The Devonshire Dome, Buxton

The Devonshire Dome, Buxton, England.

800_Buxton_DomePhotographs, Above: View of the The Devonshire Dome (completed 1882) and Buildings (completed 1789) attributed to Buxton Brewery Co. Ltd.
Below: Interior of the Devonshire Dome attributed to Haworth, R.W., 2006, Creative Commons Attribution-Share Alike 3.0 Unported.

Devonshire_Dome_600x800 Although not ancient, the Devonshire dome is notable because it broke the record for the largest unsupported dome with a diameter of 44.2 metres. In fact it was the first to surpass that of the Pantheon (43 metres). It was overtaken by the iron and glass dome of the West Baden Springs Hotel in Indiana, U.S.A. designed by Harrison Albright in 1902 (59.45 metres). These and later records have been surpassed by space frame domes, such as the steel Louisiana Superdome (207 metres), the Georgia Dome (256 metres) and even larger sports domes. However, the Devonshire is still the largest unsupported dome in the UK. The dome was built as an adjunct to stables which had originally been built between 1780 and 1789 for William Cavendish, 5th Duke of Devonshire as part of the plan to promote Buxton as a spa town. In 1859, two thirds of the buildings were converted to a charity hospital. In 1881 William Cavendish, 7th Duke of Devonshire was persuaded allow the use of the whole building in exchange for providing new stables elsewhere in the town. Local architect Robert Rippon Duke was commissioned to design a 300-bed hospital for the provision of charity medical services. He added what was then the world’s largest unsupported dome, consisting of an iron structural frame clad in slate. The choice of slate for the cladding followed century’s old roofing practice and provided a low maintenance waterproof cover. It has a very low water absorption of less than 0.4%, making it resistant to frost damage. Further changes and developments were undertaken, with the clock tower and lodge completed in 1882, surgical wards in 1897, spa baths in 1913, and the dining room and kitchens in 1921. The building became known as the Devonshire Royal Hospital in 1934. It closed in 2000 and on 31 January 2001, the University of Derby acquired the Devonshire Royal Hospital and carried out restoration and redevelopment with a fund of £4.7m from a Heritage Lottery.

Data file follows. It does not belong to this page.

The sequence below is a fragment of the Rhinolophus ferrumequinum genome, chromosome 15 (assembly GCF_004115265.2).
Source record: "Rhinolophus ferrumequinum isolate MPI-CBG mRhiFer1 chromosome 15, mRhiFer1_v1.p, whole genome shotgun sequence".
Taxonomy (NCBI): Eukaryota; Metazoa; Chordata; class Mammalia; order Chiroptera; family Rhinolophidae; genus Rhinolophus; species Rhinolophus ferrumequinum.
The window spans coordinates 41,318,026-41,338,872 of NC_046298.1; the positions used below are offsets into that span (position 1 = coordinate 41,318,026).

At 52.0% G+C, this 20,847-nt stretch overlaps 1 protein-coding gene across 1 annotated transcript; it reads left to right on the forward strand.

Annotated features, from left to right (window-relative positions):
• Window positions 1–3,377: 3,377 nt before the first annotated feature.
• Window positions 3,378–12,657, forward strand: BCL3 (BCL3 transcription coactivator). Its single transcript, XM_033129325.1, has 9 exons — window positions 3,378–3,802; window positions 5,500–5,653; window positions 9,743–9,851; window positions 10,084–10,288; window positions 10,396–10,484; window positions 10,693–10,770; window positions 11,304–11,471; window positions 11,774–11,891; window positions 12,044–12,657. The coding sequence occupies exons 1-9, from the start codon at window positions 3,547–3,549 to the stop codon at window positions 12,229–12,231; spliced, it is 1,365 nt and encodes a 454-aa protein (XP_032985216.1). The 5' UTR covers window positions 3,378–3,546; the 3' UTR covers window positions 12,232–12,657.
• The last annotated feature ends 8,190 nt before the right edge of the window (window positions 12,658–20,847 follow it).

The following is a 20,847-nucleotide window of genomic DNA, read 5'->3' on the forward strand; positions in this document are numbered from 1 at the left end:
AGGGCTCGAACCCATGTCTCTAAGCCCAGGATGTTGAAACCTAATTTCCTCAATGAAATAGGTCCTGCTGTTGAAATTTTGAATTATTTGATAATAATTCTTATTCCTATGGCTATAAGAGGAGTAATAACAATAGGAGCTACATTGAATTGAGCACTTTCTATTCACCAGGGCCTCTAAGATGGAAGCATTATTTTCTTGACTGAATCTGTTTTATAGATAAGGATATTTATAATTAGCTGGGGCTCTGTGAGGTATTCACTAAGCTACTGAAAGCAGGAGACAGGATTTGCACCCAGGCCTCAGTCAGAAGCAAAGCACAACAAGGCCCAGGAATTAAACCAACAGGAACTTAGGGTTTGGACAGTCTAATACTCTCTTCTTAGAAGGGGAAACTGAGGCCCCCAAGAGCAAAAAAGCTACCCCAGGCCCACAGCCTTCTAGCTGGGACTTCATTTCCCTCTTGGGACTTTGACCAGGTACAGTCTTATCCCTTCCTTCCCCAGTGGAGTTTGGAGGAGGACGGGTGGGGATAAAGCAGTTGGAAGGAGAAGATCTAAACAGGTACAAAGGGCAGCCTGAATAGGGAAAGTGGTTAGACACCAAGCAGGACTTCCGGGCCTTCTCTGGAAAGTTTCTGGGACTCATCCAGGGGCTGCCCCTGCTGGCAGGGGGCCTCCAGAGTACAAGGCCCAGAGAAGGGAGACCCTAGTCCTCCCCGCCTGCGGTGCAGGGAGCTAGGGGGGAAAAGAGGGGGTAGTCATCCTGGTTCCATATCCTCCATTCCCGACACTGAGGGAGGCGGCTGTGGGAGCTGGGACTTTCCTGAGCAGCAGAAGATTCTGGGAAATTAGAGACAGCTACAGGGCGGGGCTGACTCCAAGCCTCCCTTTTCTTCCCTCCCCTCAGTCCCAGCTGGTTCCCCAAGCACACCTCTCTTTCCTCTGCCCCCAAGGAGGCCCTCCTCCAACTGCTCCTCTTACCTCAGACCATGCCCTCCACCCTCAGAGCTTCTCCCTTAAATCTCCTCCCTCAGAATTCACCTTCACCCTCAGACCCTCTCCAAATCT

A detailed description may be found at the following URL:


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